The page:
Editor's note: This is a guest column by retired Lt. Gen. Mark Hertling, who commanded 1st Armored Division and U.S. Army Europe before retiring in 2013.

During the latter part of my military career, I saw Ukraine's Army on exercises, in Balkan Peacekeeping Operations, and in combat. Early assessment: they had tough soldiers, and extremely bad senior officers. In the Balkans, they siphoned gas and sold it on the black market. In Iraq during the Sadr uprising of 2004, they never left their bases, and they sold ammunition to the insurgents.

Later in Iraq and Afghanistan — due to preparatory training at U.S. facilities in Germany prior to deploying and better leadership — their force began to improve. Slowly.

By 2012, the Ukrainian Army was becoming increasingly capable. My Ukrainian Army counterpart helped develop Ukraine's 2006 Defense White Paper, outlining steps to achieve a professional military led by a trained and educated officer and non-commissioned officer corps.

But the military transformation was consistently hindered by societal corruption, an excessively lean (.07% of GDP) defense budget, and a too large general officer corps, many of whom were hidebound, fat, proud of their Soviet military education, and adverse to change.

In early 2014, Ukraine's military was severely tested. But even with Putin's interference in the Kiev government and separist activity in the Crimea and other eastern provinces, I predicted the Army of Ukraine would stand and fight in the east. It wouldn't be pretty, I told several journalists, but a revived nationalism and improved training and military leadership would count on the battlefield. And early on, Ukraine's Army did stand.

The early battles were artillery duels, with Ukraine's Special Operations Force courageously contributing. But that is about to change in Phase II of the campaign. Separatists are increasingly reinforced by a technologically-advanced, combined arms organization with large caliber rocket artillery, precise air defense missiles, layers of intelligence gathering drones, strong logistics, and a strategic information operation campaign generated by a Russian leader who believes he must win at any cost. It could get very ugly — and one-sided.

In the past nine months, U.S. governmental and military officials have continued to comment on Ukraine's political situation, their military capabilities, and their economic environment. Ukraine is — to be sure — fighting for survival on multiple fronts: military, governmental, and economic. But they are also fighting to gain support from western governments who are focused perhaps too much on the Islamic State group and Ebola, and not enough on values and the international standard of national self-determination.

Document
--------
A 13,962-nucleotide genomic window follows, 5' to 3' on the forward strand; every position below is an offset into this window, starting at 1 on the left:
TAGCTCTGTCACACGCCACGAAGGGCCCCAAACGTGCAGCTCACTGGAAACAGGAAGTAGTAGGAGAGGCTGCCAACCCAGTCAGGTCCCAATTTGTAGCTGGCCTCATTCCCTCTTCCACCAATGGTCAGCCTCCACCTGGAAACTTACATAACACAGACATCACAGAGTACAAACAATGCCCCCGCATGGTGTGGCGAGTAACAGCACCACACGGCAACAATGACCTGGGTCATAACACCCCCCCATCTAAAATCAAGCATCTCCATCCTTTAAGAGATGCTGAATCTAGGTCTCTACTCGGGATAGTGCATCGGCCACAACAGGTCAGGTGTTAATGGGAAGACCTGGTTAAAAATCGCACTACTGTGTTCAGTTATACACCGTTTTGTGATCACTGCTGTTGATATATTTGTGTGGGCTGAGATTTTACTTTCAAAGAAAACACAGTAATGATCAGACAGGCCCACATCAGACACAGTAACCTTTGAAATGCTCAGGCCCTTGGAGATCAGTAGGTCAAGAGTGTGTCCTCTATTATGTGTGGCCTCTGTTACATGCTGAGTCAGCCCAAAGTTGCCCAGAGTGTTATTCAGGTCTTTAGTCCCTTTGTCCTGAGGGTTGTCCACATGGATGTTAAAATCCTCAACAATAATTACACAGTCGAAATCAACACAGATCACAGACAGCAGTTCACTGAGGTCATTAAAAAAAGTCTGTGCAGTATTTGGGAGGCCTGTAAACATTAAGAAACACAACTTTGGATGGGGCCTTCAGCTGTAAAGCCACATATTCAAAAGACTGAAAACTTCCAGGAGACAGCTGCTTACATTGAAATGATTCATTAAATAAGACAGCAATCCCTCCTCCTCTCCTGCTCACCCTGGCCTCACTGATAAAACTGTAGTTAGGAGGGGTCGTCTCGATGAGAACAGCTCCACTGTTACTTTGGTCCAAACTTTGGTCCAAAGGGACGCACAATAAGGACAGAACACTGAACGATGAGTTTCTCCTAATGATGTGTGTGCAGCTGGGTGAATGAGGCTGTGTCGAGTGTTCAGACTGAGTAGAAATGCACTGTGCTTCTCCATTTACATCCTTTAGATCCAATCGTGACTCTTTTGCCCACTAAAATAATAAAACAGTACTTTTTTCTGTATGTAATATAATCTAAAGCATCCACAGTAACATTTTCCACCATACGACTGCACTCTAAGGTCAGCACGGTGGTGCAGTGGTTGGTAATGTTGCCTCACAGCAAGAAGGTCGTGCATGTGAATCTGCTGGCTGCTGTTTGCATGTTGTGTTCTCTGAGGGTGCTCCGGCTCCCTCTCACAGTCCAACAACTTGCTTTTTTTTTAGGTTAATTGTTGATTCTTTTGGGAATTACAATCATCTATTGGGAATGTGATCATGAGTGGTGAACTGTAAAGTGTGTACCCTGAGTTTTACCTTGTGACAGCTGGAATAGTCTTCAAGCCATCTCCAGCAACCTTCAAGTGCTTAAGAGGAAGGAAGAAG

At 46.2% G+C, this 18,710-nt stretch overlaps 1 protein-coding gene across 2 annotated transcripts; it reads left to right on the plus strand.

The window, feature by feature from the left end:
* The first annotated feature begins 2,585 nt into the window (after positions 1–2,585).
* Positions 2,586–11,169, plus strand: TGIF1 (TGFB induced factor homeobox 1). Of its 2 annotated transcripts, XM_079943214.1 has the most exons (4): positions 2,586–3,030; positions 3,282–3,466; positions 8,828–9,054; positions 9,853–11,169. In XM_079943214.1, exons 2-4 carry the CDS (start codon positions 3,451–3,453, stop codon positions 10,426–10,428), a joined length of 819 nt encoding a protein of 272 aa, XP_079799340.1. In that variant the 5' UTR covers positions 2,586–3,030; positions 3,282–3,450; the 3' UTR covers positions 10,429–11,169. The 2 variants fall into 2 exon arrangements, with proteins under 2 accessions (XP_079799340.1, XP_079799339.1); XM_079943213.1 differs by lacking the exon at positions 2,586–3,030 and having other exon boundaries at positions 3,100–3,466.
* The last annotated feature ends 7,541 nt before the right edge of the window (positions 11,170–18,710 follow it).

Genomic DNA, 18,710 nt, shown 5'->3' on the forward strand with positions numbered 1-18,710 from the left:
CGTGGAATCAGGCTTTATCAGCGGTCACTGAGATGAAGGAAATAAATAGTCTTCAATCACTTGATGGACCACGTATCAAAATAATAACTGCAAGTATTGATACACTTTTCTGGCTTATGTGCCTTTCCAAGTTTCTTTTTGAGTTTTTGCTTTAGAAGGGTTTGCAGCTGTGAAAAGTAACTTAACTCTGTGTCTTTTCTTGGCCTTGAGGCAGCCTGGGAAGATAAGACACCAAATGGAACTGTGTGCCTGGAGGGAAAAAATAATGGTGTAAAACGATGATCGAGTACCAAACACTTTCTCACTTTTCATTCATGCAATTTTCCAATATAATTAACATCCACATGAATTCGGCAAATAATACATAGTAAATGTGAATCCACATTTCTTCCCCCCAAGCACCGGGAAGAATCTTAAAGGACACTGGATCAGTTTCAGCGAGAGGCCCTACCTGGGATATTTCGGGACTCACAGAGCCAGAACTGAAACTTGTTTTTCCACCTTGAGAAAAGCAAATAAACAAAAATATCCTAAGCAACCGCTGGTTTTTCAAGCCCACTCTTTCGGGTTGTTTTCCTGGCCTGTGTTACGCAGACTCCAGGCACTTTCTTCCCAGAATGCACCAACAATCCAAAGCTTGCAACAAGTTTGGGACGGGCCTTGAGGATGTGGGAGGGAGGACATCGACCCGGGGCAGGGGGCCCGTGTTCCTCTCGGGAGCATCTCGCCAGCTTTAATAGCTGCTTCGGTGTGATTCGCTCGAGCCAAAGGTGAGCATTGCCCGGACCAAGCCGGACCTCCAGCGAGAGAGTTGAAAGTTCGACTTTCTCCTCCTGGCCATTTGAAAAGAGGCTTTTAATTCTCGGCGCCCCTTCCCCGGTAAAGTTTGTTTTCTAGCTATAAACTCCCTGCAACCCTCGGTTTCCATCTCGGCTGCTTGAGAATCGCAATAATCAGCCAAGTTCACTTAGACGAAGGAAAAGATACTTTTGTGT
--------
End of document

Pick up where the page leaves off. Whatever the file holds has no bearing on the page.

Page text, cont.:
If there is a positive to be found in this conflict, I saw it during a visit to Kiev in November. My military background has taught me that those who adapt during conflict the fastest, tend to survive. Ukraine is adapting, and fast. Faster than they have in the past.

They are no longer talking about gradual change, eradication of corruption, elimination of the old guard, budget reform, and military transformation. They have developed plans to do all these things, and they have a group of young mavericks who are smart and up to the task of leading and acting. War and the specter of potential destruction provide a passion and energized focus that quickly overcomes inertia.

We must help them. Vice President Biden also visited Ukraine in November, and while he likely did not give Ukraine all the support they need, I sincerely hope he has offered more support in a variety of areas. The U.S. needs to continue actively supporting Ukraine, even as we are faced with other crisis.

We must expand economic sanctions against Russia. We must find new ways to counter the information campaign Mr. Putin is waging. We must influence NATO and EU nations to make the continued hard choices that show Mr. Putin we stand united in not allowing this attack on a sovereign nation to stand. And, we must increase our training, advising, and assisting Ukraine's military in the face of bold aggression.

"We don't have a lot of real support for saving Ukraine," said a representative from the office of Ukraine's President in answering that question, "but for the first time, our countrymen are giving us support for creating a new Ukraine. I hope that will be enough to see us through this crisis."

One young Member of Parliament mentioned she had studied our American Revolution, and she had learned we did pretty well in forming a new government, even when a superior force was attacking us. She reminded me we had a little help from the French. "Yes," she said, "we could use some of that kind of help."

The U.S., and Western Europe, should give it.

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